Crispin Gutteridge will have been delighted to have secured, the iconic image Sexy and Dangerous (Lot 17) by urban artist Brook Andrew. Andrew has been feted as one of the most successful Aboriginal urban photographic and graphic artists of recent times but, in common with Tracy Moffatt, he has proved, at least in the secondary market, to have been a bit of a one trick wonder. While 18 of the 27 works that have been offered at auction have sold, variations of this particular image hold all of his 4 highest records.
Bonham’s and Goodman set a record price of $84,000 for a copy of Sexy and Dangerous in August 2007 (Lot 111). However the next three highest prices all fall between $33,400 and $36,000.
Another artist in the same boat as Brook Andrew in this regard is internationally renowned Tracy Moffatt. With a widely diverse oeuvre Moffatt’s peevish reaction to the fact that works from her iconic Something More series, made as early as 1989, hold 9 of her top 10 results at auction, has been to refuse permission for their reproduction. Hence, Lot 19, estimated at a very reasonable $30,000 to $40,000 is not illustrated in this, or any other, catalogue.
Collectors would be wise not to overlook the works on paper by Kitty Kantilla, whose solo retrospective was held at the Ian Potter Centre during 2007. While Untitled, 2001 (Lot 14), a work on canvas exhibited in the retrospective carries an estimate of $30,000 to $40,000, it is hardly bigger or any more accomplished than the work on paper Jilamara, 1999 (Lot 63) estimated at just $5000 to $7000. Jilamara, 1997, (Lot 67) another fine work on canvas would appear inexpensive at just $14,000 to $18,000.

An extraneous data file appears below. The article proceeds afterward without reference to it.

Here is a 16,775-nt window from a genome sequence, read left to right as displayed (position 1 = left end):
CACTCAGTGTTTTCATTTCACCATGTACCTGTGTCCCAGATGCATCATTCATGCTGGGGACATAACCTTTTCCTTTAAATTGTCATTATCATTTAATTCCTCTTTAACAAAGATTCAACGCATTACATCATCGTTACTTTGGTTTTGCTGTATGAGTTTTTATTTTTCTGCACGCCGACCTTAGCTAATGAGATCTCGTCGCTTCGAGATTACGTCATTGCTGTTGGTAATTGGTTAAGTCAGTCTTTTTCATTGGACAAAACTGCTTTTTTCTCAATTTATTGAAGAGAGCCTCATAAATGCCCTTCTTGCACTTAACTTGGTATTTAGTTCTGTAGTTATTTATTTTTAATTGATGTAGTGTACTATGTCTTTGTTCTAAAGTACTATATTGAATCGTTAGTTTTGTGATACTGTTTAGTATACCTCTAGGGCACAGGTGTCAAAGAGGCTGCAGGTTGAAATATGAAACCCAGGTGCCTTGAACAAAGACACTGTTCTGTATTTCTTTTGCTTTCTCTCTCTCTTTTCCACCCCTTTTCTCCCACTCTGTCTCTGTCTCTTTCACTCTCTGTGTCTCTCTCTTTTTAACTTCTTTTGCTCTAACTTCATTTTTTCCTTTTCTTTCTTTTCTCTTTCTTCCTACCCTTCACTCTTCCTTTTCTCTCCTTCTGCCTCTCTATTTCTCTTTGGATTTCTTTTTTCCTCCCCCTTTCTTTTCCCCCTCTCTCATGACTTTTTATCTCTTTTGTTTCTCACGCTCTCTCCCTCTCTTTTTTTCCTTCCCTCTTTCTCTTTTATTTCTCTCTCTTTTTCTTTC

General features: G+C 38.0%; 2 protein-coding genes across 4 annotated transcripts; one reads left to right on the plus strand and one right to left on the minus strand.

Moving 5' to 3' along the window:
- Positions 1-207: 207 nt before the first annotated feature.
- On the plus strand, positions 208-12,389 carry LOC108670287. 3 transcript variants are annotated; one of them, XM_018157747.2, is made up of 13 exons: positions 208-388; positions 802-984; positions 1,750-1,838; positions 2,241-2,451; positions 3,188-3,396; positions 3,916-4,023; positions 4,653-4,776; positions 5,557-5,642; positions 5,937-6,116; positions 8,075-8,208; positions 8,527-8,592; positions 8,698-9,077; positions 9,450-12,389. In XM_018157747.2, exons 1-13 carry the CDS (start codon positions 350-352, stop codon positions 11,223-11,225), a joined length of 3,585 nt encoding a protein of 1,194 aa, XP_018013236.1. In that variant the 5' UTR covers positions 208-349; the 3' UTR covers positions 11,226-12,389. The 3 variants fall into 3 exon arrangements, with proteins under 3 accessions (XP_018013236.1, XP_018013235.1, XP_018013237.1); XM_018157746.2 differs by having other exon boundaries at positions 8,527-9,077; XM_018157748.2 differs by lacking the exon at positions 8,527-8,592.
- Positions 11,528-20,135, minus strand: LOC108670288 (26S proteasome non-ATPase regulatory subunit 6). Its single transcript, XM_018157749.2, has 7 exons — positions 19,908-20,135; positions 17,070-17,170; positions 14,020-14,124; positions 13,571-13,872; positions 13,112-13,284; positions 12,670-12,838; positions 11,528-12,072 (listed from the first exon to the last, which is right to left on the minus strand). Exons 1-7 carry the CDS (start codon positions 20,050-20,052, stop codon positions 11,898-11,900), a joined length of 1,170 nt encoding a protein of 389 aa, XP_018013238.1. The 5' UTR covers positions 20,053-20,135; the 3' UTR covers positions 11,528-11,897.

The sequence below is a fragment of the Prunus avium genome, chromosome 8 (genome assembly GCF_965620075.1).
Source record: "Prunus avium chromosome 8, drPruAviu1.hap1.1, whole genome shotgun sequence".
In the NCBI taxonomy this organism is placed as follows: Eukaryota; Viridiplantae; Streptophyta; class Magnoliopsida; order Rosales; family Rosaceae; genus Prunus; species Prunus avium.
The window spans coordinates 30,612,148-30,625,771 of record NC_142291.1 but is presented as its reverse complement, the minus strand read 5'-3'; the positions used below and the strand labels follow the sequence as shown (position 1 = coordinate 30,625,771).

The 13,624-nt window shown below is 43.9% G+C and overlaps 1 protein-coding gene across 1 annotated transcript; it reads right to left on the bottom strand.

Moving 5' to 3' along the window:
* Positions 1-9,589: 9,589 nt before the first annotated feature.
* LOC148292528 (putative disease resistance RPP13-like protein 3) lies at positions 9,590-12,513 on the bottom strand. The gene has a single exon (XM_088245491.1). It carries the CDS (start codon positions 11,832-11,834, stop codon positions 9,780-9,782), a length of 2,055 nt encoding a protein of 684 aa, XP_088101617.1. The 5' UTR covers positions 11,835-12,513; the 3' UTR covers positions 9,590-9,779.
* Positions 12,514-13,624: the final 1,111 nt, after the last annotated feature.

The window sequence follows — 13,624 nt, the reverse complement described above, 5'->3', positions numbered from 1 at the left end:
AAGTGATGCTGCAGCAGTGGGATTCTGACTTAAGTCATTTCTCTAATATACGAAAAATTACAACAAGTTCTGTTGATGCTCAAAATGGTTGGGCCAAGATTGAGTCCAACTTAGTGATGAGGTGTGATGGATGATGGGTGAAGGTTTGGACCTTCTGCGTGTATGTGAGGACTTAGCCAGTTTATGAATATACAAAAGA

Amongst the many other works, those bark paintings most worthy of attention are by the North East masters, Mawalan Marika (Lot 33), and Mungurrawuy Yunupingu (Lot 32) and Western Arnhem Land’s Lofty Nadjamerrek (Lot 5).
The sale abounds with paintings from Balgo Hills though the majority it appears, are owned by a single vendor. All were collected in the mid 1990’s and created during James Cowan’s tenure at the art centre. Cowan delighted in using the art coordinator’s residence as a de facto art gallery and after wining and dining visitors he would sell the works directly off the walls of his home.
Unfortunately, while some of the works do stand out, the majority are not representative of the artist’s finest, nor do they represent the most important early period in which they painted. All however appear keenly priced and represent good buying at their estimated values.
This D + H offering makes a most fascinating sale. While commercial galleries appear to have lost customers to the tourist galleries for works under $15,000, and are surviving on fewer sales of high end pieces, this D + H sale may well turn the auction market on its head.
It is more than a decade since so many works with age and values under $10,000 were on offer and promoted through a catalogue of such quality. Its results should be studied closely by industry observers especially Sotheby’s Australia’s new owner Tim Goodman, as they will prove to be the single most valuable barometer of the market yet, as we head in to 2010. With other recent Aboriginal sales failing to excite the market D + H may well be leading us ‘back to the future’.